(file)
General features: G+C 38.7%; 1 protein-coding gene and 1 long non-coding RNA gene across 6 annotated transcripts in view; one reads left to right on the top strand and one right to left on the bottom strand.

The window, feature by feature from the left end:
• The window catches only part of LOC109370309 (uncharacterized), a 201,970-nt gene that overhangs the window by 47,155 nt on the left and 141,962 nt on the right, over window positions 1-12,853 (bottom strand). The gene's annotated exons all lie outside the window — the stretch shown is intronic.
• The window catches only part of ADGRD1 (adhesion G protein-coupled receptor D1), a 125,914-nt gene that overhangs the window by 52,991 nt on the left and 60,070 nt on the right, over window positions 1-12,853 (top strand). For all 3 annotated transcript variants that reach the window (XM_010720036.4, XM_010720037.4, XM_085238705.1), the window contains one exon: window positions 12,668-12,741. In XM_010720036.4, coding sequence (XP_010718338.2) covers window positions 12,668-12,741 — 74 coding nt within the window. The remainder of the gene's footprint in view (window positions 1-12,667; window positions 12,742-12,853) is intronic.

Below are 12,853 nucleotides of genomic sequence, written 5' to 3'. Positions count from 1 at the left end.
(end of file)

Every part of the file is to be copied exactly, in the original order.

General features: G+C 38.7%; 1 protein-coding gene and 1 long non-coding RNA gene across 6 annotated transcripts in view; one reads left to right on the top strand and one right to left on the bottom strand.

The window, feature by feature from the left end:
• The window catches only part of LOC109370309 (uncharacterized), a 201,970-nt gene that overhangs the window by 47,155 nt on the left and 141,962 nt on the right, over window positions 1-12,853 (bottom strand). The gene's annotated exons all lie outside the window — the stretch shown is intronic.
• The window catches only part of ADGRD1 (adhesion G protein-coupled receptor D1), a 125,914-nt gene that overhangs the window by 52,991 nt on the left and 60,070 nt on the right, over window positions 1-12,853 (top strand). For all 3 annotated transcript variants that reach the window (XM_010720036.4, XM_010720037.4, XM_085238705.1), the window contains one exon: window positions 12,668-12,741. In XM_010720036.4, coding sequence (XP_010718338.2) covers window positions 12,668-12,741 — 74 coding nt within the window. The remainder of the gene's footprint in view (window positions 1-12,667; window positions 12,742-12,853) is intronic.

Below are 12,853 nucleotides of genomic sequence, written 5' to 3'. Positions count from 1 at the left end.